Either rattan or bamboo outdoor furniture is an exceptional choice for discriminating designers, restaurateurs, club owners, or resort managers who want to make a distinct statement and inject a tropical flair into casual or formal settings. Natural woods are warm and inviting and can be paired with pristine white cushions, tantalizing tropical prints, or citrus solids. The versatility and durability of rattan outdoor furniture lends itself to a myriad of design applications at vacation hot spots, tourist attractions, casual dining venues, or sidewalk cafes. From patio and chair ensembles, chaise lounges, stools, and benches; to bookshelves, credenzas and wall units, imports from Indonesia, Bali, and Sri Lanka have impacted interior design at home and abroad.

Wicker Outdoor Furniture

Wicker outdoor furniture and wicker indoor furniture has been around since the Egyptian Empire in 3000 B.C., and included chairs, wig boxes, and chests made of reed that was woven together. Wicker is the weaving process, not the material used. This type of furnishing was commonly used in the 16th and 17th centuries as well, but became highly popular in the Victorian period. One reason that type became so popular was the simplicity of it, and the fact that it could be woven into so many different styles and designs. People wanted durable and attractive furnishings to grace their gardens, conservatories, or expansive front yards. The lightweight and summery feel of these furnishings contributed to its popularity. There is no mention of certain types furnishings in the Bible, but some references to furniture remind us of how differently they lived then. "The tabernacle of the congregation, and the ark of the testimony, and the mercy seat that is thereupon, and all the furniture of the tabernacle, (Exodus 31:7)

The ease with which one can clean these pieces is another factor adding to its popularity. This material can be cleaned with a vacuum cleaner to get rid of surface dirt, and brushing crevices with a new, clean paintbrush. Spills can be wiped up with a clean cloth dampened with mild detergent or Murphy's Oil Soap in water. No need to hire someone to come out and clean. Water can ruin the finish, however, so one must be very cautious. The humidity level is important to the preservation of these pieces. Air that is too dry will make the reeds dry and brittle; while to high humidity subjects it to mold and mildew.

If mildew actually occurs on wicker outdoor furniture, it should be cleaned immediately with bleach in water, rinsed well, then thoroughly dried in the shade on a warm, windy day. It should not be put back in the same place where the mold or mildew occurred when it's ready to be used again. Padded chair cushions will increase the life of both indoor or the outdoor furnishings. These woven pieces must be protected from harsh weather elements of sun, rain, snow, or wind. The sun will cause the fibers to become dry and brittle, and the glue joints to loosen. In the excess moisture resulting from dew, rain and snow, the hardwood frames can warp. Of course, for the person who wants the look without the trouble of the natural fibers, there is faux wicker made of resin, plastic, or fiberglass.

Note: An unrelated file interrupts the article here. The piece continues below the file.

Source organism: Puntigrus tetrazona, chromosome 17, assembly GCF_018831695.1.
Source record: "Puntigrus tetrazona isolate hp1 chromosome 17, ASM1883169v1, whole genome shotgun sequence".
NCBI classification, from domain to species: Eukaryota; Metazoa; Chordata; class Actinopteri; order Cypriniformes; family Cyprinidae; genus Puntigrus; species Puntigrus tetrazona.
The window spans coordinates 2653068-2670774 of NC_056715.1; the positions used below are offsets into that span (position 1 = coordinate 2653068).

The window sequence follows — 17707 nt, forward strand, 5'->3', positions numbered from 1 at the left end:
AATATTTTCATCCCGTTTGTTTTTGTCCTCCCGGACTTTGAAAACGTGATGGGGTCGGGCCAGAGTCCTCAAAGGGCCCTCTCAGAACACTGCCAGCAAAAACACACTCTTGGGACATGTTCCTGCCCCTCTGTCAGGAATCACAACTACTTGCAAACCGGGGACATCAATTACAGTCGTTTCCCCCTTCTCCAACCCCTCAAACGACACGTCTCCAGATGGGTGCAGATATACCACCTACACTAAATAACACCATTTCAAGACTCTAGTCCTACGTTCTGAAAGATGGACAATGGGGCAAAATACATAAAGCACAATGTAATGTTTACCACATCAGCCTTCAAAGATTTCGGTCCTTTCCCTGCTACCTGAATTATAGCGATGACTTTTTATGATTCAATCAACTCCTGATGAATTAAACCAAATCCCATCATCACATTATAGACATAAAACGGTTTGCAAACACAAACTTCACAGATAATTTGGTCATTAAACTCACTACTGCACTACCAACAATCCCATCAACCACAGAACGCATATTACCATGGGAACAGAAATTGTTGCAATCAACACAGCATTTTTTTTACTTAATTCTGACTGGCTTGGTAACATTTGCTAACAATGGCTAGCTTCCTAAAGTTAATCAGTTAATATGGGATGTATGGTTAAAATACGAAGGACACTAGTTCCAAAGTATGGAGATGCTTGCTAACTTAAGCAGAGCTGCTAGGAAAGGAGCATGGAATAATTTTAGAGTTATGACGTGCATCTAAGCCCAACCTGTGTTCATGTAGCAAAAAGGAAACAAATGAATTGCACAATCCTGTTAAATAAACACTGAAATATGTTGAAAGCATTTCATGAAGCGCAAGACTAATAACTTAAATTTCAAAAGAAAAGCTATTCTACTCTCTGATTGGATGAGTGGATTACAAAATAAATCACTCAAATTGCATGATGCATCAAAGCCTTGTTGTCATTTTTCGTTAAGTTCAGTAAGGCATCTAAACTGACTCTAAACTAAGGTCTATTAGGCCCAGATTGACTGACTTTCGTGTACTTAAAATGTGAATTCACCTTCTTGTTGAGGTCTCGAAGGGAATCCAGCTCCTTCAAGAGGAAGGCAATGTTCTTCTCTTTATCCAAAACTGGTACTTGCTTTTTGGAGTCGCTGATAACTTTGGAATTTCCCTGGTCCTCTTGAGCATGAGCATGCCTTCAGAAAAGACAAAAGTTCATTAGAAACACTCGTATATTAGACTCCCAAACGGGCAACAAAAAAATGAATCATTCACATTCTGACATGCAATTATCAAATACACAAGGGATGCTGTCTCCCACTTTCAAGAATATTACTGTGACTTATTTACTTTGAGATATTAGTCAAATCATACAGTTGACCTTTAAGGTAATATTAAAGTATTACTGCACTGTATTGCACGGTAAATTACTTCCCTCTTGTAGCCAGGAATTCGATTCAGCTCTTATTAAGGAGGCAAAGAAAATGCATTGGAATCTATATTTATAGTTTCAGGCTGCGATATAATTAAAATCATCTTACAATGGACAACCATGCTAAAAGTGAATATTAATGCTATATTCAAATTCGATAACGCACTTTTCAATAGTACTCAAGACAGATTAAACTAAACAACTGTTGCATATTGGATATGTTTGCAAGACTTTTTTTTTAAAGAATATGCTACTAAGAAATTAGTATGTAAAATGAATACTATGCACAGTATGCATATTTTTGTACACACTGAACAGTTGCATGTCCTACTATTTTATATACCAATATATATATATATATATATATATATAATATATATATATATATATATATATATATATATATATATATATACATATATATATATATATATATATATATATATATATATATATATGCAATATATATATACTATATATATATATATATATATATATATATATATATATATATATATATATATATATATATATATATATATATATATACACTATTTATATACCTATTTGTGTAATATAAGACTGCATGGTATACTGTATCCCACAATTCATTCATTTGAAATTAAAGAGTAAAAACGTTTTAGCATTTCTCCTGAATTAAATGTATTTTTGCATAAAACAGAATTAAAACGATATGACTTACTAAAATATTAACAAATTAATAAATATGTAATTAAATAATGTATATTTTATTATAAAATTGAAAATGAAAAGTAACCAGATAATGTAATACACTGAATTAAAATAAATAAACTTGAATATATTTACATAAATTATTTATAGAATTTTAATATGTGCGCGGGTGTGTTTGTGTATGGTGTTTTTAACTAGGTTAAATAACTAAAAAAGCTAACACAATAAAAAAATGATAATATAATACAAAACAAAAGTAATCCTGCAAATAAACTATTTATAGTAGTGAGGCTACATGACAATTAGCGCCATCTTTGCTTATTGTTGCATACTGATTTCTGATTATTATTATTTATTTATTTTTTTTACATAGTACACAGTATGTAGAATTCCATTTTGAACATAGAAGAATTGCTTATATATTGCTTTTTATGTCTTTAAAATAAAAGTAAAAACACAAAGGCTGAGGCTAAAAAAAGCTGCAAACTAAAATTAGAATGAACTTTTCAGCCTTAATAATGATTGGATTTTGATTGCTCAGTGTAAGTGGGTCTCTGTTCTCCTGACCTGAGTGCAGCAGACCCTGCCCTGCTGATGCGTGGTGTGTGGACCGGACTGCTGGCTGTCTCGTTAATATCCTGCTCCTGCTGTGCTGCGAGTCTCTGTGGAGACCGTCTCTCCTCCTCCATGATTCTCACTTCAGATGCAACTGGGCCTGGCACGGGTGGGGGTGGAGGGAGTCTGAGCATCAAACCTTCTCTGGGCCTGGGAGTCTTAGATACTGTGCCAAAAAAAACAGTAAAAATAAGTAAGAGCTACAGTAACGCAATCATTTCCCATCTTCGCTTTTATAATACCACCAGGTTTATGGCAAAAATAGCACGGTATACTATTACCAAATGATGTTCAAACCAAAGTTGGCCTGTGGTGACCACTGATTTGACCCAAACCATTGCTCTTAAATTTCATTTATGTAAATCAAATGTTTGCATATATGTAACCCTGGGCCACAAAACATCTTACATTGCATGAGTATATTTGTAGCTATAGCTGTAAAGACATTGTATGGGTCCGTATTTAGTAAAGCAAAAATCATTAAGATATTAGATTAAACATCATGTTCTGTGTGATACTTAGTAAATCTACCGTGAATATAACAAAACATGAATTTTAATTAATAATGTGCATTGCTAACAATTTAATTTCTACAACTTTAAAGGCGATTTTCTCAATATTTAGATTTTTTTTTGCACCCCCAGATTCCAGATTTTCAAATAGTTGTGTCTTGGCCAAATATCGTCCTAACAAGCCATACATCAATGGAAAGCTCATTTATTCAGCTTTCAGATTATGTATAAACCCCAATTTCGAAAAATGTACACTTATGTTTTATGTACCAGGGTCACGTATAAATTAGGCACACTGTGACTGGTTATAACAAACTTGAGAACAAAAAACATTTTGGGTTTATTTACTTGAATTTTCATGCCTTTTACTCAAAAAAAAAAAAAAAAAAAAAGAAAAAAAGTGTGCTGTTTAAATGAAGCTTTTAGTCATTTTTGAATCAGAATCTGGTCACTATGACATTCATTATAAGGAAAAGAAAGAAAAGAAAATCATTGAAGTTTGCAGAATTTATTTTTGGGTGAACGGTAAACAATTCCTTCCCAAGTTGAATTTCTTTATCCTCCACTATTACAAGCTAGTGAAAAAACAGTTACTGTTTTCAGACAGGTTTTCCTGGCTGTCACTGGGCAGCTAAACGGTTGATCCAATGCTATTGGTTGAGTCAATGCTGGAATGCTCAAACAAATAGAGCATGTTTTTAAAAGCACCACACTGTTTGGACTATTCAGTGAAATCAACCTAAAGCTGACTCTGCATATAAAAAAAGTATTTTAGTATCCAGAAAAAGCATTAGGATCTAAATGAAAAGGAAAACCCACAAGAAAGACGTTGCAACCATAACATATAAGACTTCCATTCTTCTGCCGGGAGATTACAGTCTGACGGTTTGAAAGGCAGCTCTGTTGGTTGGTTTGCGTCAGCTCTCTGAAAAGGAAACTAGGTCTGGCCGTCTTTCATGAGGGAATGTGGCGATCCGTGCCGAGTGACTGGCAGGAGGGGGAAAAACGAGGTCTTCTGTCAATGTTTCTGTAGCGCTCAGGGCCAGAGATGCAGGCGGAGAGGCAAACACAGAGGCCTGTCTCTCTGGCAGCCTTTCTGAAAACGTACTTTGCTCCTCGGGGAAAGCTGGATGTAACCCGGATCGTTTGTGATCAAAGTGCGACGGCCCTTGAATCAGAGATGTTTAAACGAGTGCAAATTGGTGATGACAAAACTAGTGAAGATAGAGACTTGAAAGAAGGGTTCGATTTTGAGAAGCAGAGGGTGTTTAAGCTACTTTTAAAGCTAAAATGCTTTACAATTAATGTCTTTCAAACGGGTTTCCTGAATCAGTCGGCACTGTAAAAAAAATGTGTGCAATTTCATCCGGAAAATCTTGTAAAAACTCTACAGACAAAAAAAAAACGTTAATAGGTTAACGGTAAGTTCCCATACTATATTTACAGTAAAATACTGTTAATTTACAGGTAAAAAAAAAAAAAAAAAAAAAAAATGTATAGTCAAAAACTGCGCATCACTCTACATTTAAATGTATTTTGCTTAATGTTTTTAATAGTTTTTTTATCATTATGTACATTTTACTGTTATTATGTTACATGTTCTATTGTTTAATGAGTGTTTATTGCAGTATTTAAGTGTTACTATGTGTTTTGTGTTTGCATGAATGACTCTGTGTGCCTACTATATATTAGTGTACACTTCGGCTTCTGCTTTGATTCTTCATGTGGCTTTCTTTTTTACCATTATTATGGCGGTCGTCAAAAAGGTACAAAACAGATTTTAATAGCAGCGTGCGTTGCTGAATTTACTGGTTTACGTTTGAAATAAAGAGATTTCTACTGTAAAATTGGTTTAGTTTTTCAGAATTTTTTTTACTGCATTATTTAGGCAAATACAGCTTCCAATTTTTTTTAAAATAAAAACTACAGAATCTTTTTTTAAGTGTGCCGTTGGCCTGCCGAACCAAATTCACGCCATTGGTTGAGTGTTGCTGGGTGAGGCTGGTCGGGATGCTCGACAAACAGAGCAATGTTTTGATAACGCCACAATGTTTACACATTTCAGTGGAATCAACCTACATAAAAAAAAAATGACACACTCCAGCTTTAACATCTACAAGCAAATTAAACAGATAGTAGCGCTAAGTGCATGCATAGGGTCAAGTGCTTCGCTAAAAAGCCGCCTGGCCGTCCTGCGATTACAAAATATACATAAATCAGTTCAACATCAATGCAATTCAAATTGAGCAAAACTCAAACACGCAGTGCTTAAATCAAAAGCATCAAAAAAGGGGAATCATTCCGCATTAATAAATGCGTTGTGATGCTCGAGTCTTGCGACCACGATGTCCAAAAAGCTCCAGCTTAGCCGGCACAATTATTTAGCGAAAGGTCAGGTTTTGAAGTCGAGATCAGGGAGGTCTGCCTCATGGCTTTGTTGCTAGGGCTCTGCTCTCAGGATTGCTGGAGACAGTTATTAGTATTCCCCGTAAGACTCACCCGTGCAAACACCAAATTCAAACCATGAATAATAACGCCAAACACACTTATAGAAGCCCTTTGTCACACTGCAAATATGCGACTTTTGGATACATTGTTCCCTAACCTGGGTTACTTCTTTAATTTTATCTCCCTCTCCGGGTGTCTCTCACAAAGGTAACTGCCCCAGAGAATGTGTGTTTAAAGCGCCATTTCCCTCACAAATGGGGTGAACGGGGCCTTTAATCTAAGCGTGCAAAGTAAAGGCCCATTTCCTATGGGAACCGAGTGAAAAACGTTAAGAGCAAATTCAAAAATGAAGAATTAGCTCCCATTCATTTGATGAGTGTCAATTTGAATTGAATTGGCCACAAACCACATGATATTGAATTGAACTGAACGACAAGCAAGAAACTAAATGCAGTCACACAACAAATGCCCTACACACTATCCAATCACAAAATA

There are several different materials that are used to make wicker outdoor furniture and wicker indoor furniture. The largest source is an Asian climbing palm tree found in tropical rain forests called Rattan. Rattancan grow to be as long as 600 feet, but usually is no more than two inches in diameter. Cane is the stem of the larger rattan trees, and fine cane is used to make natural wicker, or for stained pieces. Reed is a term used to describe all the swamp grasses that are similar to straw. Those early American chairs that are sometimes found in antique shops, or in the possession of collectors, are made of reed. Bamboo is classified as a large tropical grass that can grow to over 100 feet at a rage of 36" per day. Bamboo thrives in the warm areas of temperate climates.

Americans buy wicker outdoor furniture more than indoor. Its form provides very comfortable seating and convenient tables for the patio or yard during the months when it's pleasant to entertain outdoors. White is often the preferred color for outdoors, but natural wood colors are used as well. When well taken care of, these pieces will last a very long time. When comes to wicker indoor furniture, pieces can be found for every room in the house, including the nursery. Living room chairs and couches in a variety of styles are available in this material, and dining room sets that are mostly casual in style.

Bedroom furnishings that are graceful in style and sturdily built is available in both adult and child-size furnishings. Even prams have been part of the wicker indoor furniture history. Hardwood frames provide the base for the weaving design in all of these pieces. The woven reeds are made to the size needed for the piece being constructed; then is steamed to make it pliable, is shaped for its intended use, then allowed to cool. When cooled down, the woven part retains its shape forever, providing a place of comfort for the owner, or a decorative piece.

Not every furniture store carries this furniture, but many do. If a customer is unable to find one nearby, there are a large number of companies on the Internet through which one can order whatever wicker outdoor furniture or wicker indoor furniture, and the prices are, for the most part, quite reasonable. They are listed in categories so that finding a particular piece is relatively simple. It may take a little time, but the end result will most likely be well worth the effort.